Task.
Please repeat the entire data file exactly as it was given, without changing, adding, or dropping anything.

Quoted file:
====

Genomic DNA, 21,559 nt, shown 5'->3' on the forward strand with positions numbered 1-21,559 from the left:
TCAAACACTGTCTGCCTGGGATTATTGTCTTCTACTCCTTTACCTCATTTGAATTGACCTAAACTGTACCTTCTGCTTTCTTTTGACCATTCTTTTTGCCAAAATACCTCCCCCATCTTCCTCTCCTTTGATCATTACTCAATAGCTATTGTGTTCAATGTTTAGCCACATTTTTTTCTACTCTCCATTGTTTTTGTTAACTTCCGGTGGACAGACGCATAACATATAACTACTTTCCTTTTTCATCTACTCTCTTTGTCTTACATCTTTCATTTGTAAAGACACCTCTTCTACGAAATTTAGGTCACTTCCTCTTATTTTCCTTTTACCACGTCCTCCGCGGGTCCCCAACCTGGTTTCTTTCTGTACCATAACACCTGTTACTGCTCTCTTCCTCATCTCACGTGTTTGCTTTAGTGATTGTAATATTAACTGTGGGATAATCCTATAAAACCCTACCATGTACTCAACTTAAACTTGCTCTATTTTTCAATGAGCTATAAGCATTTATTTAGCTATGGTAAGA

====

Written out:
Genomic DNA, 21,559 nt, shown 5'->3' on the forward strand with positions numbered 1-21,559 from the left:
TCAAACACTGTCTGCCTGGGATTATTGTCTTCTACTCCTTTACCTCATTTGAATTGACCTAAACTGTACCTTCTGCTTTCTTTTGACCATTCTTTTTGCCAAAATACCTCCCCCATCTTCCTCTCCTTTGATCATTACTCAATAGCTATTGTGTTCAATGTTTAGCCACATTTTTTTCTACTCTCCATTGTTTTTGTTAACTTCCGGTGGACAGACGCATAACATATAACTACTTTCCTTTTTCATCTACTCTCTTTGTCTTACATCTTTCATTTGTAAAGACACCTCTTCTACGAAATTTAGGTCACTTCCTCTTATTTTCCTTTTACCACGTCCTCCGCGGGTCCCCAACCTGGTTTCTTTCTGTACCATAACACCTGTTACTGCTCTCTTCCTCATCTCACGTGTTTGCTTTAGTGATTGTAATATTAACTGTGGGATAATCCTATAAAACCCTACCATGTACTCAACTTAAACTTGCTCTATTTTTCAATGAGCTATAAGCATTTATTTAGCTATGGTAAGA